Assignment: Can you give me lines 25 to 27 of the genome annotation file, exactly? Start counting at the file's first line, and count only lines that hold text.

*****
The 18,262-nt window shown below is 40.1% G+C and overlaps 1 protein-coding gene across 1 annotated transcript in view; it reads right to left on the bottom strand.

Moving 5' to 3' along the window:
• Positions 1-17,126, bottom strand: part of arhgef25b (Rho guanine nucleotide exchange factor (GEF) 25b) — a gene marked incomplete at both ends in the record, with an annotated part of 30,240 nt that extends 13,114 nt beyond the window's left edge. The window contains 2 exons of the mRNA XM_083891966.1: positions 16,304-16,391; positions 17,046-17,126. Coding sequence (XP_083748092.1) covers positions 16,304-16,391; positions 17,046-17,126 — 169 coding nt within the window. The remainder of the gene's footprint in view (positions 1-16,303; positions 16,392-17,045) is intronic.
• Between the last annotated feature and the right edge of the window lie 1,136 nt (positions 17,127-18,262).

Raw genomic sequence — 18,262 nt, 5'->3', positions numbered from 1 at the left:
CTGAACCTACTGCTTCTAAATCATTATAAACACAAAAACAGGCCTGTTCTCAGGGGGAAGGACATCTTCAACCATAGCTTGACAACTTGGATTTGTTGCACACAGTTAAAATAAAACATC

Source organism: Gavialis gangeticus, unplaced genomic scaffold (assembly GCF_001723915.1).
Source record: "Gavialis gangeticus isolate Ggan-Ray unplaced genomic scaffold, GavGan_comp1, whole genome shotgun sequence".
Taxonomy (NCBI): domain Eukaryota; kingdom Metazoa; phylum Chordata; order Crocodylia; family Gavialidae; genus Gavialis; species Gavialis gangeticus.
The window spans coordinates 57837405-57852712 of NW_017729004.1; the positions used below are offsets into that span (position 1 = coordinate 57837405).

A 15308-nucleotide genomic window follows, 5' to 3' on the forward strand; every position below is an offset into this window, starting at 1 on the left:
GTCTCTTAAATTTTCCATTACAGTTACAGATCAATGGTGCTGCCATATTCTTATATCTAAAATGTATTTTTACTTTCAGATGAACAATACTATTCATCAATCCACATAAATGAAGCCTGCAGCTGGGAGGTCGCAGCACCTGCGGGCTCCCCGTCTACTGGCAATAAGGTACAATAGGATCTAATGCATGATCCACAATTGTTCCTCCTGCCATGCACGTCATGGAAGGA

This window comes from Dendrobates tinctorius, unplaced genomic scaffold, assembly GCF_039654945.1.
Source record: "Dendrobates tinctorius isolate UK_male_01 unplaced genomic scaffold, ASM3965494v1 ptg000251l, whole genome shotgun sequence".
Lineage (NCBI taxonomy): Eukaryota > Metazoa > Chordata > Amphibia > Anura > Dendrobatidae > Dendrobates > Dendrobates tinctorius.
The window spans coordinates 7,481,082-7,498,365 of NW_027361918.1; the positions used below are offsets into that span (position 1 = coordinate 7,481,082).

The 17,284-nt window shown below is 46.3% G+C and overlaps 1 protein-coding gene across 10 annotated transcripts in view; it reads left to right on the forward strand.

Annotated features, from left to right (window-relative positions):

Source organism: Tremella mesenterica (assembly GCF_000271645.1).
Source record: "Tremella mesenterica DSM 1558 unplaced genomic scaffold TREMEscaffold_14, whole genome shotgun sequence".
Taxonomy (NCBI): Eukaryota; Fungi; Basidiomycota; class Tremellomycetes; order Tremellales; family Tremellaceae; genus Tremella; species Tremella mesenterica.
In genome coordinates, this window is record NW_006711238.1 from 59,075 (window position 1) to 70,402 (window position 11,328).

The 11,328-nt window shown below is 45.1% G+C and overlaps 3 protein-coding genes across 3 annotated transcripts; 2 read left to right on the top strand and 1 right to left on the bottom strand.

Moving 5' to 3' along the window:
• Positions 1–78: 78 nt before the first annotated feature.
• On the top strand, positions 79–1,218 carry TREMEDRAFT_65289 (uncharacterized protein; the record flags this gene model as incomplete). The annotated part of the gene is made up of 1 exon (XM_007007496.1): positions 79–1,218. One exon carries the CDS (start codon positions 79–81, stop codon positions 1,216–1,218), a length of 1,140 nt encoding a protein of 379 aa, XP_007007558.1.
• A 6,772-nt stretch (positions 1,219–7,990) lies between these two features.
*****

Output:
• Positions 1–78: 78 nt before the first annotated feature.
• On the top strand, positions 79–1,218 carry TREMEDRAFT_65289 (uncharacterized protein; the record flags this gene model as incomplete). The annotated part of the gene is made up of 1 exon (XM_007007496.1): positions 79–1,218. One exon carries the CDS (start codon positions 79–81, stop codon positions 1,216–1,218), a length of 1,140 nt encoding a protein of 379 aa, XP_007007558.1.
• A 6,772-nt stretch (positions 1,219–7,990) lies between these two features.